That changes in 2021. There is a new Speed Triple coming, and it’s finally hitting where streetfighters live. Known as the Speed Triple 1200RS, the name alone should suggest what is going to be powering this new pugilist. With the standard Speed Triples already pushing out over 150 HP from a 1,000cc inline-triple, could this be Triumph’s first 200 HP streetfighter? Time will tell.
The 2021 KTM 1290 Super Duke R is one of those odd anomalies that happen that end up benefiting everyone. KTM has long been a company about adventure bikes and off-road/enduro bikes, but they do also make a street bike here and there. And when they do, they do not make it disappear among the other bikes in the segment.
Internally known as “The Beast” at KTM, it is powered by a gigantic 1,301cc V-twin that chucks 180 HP and 103 lb-ft of torque at any competitors. Its frame is bright orange, and the body can be either black or orange. It snarls with a V-twin rumble that is oddly out of place in the world of screaming inline-fours, but it makes its presence known.
Take the legendary Yamaha YZF-R1, possibly the best superbike that you can buy from the factory. Take away the fairings, drop the seat a little, give it a penetrating, angry half-cowl at the front. Give it the scream of a supersport revving beyond 10,000 RPM. And then sell it to customers.
That, friends, is the recipe for how the 2021 Yamaha MT-10 came to be. Mildly detuned from the R1’s monster 200 HP, the MT-10 gets moving with “just” 160 HP. Its 82 lb-ft of torque, however, will still get that front wheel wagging in the air if you’re not careful, and with supersport derived handling, it will definitely attack any corner you show it with extreme prejudice.
Take your average 998cc inline-four motorcycle engine. Smack a screw-type supercharger on it that wouldn’t be shy to be put on a car engine. Give it brutal, angular, angry styling with a refined, lightweight trellis frame. 200+ HP and 101 lb-ft at your command.
This Japanese monster is the Kawasaki Z H2, the streetfighter version of the already insane Ninja H2. It’s ready to get rough with whatever you want to fight, with a rumbling, barking exhaust paired with the awesome sound of a supercharger piercing through. Honestly, just listen to it. It’s a one-two punch from the Japanese with a great, rideable, and thoroughly insane streetfighter.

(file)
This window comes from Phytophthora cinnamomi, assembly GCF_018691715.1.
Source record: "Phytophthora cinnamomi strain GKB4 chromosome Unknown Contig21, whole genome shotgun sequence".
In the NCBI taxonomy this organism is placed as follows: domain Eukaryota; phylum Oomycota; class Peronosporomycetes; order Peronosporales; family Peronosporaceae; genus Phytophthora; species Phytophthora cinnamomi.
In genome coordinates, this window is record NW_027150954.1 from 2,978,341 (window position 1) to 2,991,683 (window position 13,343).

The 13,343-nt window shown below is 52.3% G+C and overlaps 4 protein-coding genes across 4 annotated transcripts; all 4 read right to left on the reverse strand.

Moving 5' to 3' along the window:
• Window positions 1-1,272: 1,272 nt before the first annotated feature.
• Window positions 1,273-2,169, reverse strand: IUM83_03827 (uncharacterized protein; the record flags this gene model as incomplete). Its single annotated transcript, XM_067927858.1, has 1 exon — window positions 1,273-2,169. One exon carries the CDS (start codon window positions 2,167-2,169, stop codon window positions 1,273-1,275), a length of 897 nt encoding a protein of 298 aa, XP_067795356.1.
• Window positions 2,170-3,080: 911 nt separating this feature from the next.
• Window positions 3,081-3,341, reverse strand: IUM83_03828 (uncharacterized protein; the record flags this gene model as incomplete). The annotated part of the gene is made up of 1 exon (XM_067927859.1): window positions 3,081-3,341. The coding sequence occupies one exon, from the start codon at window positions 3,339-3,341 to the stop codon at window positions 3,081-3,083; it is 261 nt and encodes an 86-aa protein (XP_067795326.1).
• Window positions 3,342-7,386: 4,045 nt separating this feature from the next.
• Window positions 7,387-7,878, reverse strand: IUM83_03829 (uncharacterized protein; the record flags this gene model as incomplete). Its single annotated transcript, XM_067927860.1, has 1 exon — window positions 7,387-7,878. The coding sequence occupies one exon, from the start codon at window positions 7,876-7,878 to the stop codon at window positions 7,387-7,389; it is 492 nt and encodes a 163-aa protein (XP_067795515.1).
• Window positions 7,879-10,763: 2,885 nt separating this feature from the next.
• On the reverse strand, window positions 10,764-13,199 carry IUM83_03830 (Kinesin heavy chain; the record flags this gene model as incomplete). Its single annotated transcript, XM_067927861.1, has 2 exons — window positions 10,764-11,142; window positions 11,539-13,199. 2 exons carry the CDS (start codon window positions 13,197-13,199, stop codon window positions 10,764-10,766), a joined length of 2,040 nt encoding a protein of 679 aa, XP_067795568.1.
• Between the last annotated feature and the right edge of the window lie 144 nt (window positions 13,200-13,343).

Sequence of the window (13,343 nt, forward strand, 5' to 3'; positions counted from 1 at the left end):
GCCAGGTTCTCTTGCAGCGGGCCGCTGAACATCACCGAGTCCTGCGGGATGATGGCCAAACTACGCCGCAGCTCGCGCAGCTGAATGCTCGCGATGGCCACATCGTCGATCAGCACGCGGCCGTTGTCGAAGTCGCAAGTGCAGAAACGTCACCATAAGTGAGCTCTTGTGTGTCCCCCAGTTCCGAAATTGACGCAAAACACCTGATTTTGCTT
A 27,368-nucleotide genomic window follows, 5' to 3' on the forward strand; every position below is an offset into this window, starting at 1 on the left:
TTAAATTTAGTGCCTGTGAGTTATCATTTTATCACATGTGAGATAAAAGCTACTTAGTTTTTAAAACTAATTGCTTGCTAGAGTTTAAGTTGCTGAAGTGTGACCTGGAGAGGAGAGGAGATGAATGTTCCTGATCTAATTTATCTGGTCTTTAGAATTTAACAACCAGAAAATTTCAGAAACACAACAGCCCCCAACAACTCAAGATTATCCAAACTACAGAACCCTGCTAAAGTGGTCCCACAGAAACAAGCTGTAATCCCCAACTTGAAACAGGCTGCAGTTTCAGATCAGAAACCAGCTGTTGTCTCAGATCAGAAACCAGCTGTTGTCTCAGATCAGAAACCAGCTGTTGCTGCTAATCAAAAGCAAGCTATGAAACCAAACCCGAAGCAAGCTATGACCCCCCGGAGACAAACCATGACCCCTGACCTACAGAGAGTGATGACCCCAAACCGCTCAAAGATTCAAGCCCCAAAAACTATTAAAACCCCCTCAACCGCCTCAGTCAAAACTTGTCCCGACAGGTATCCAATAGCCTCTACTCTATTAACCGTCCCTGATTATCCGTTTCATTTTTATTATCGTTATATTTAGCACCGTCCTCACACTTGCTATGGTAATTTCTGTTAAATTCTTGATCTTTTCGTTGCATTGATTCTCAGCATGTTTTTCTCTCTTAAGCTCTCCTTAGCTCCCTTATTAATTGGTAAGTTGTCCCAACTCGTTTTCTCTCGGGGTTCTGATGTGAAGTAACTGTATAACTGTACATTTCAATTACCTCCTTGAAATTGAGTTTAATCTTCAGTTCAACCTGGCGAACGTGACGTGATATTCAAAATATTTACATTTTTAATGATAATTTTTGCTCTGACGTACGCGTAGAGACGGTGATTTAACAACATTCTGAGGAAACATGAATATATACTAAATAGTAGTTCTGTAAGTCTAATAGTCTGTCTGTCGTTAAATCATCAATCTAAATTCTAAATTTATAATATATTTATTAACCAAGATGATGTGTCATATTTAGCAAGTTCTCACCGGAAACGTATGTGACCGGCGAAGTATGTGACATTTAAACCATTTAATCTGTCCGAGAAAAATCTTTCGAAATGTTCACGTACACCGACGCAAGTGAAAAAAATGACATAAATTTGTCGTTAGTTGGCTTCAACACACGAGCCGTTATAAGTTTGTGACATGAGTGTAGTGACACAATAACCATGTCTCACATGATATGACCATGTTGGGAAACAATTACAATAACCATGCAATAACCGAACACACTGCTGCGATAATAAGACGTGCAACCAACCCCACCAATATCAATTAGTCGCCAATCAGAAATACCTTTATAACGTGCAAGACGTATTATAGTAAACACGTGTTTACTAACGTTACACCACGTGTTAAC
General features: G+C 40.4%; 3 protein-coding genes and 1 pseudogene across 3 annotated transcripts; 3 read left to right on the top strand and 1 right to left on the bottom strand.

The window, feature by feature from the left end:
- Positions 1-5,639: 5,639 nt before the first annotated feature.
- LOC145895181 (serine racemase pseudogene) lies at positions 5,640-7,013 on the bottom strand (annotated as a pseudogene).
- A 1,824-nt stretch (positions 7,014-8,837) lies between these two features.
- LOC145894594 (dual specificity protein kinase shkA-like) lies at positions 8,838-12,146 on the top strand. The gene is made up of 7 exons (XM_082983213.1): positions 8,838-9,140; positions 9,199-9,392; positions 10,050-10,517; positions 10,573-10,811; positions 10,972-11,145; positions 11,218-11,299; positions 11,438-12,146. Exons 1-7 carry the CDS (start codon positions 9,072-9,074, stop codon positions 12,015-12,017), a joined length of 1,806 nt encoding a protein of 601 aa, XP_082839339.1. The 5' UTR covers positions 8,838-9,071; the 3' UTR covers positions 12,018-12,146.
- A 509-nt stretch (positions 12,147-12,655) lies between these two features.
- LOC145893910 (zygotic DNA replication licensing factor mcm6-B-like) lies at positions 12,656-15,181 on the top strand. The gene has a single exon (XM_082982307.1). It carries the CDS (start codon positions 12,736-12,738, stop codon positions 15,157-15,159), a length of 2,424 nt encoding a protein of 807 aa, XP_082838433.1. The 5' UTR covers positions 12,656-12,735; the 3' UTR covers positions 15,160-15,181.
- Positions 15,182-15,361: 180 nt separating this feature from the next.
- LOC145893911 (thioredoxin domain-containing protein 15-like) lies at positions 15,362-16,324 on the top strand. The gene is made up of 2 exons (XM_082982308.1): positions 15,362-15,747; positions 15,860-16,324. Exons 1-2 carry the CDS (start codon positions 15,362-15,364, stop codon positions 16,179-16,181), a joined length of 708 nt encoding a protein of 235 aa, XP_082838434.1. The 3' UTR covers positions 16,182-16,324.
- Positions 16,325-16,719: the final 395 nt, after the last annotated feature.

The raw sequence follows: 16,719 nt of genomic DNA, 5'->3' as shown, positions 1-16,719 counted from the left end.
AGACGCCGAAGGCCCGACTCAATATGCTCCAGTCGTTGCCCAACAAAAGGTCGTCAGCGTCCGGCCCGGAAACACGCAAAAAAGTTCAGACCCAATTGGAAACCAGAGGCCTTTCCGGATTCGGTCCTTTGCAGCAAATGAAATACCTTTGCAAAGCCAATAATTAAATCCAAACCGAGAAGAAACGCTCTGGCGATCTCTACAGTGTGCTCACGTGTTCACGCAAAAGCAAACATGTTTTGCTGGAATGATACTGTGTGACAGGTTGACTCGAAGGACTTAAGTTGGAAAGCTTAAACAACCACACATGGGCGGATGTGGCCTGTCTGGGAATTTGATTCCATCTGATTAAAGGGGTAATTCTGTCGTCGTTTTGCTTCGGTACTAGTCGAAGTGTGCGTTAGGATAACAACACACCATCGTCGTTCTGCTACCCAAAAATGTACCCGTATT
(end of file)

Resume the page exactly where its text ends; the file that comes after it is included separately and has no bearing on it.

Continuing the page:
Rarely has the world seen a bike as angry, as hunkered down, as snarling and vicious as the MV Agusta Brutale 1000 RR. It has the brawn to match its punchy fighter looks too, with a 998cc inline-four smacking you with 85.9 lb-ft of crank torque and a chart topping 208 HP. It is electronically limited to 186 MPH, which is nothing to sniff at.
And in that distinctly Italian way, it despite its barely controlled anger, it is a beautiful piece of art. It produces a glorious superbike sound, has all the right accents in all the right places, and is as exotic as it can be. Titanium con rods, low-friction piston rings, Formula 1 and MotoGP inspired carbon composites and technology throughout. If it were not for another Italian company, this would have easily taken first place.
The original. Not much more needs to be said, yet Ducati year after year keep improving their StreetFighter V4. It just oozes menace, especially in a full matte black paint scheme. Updated for 2021 is the new Euro5 emissions (and hence California emissions) compliant V4 Desmosedici Stradale engine, that puts 208 Italian thoroughbreds and 90 odd lb-ft of torque at the command of your right wrist.
Also new is a redesigned front brake system modeled after MotoGP racing components, and a self-purging clutch. As well, the frame and running gear come from the 2021 Ducati Superleggera V4, meaning you have the superbike pedigree in a stripped down, angry bike, the very essence of what a streetfighter is. An instant classic.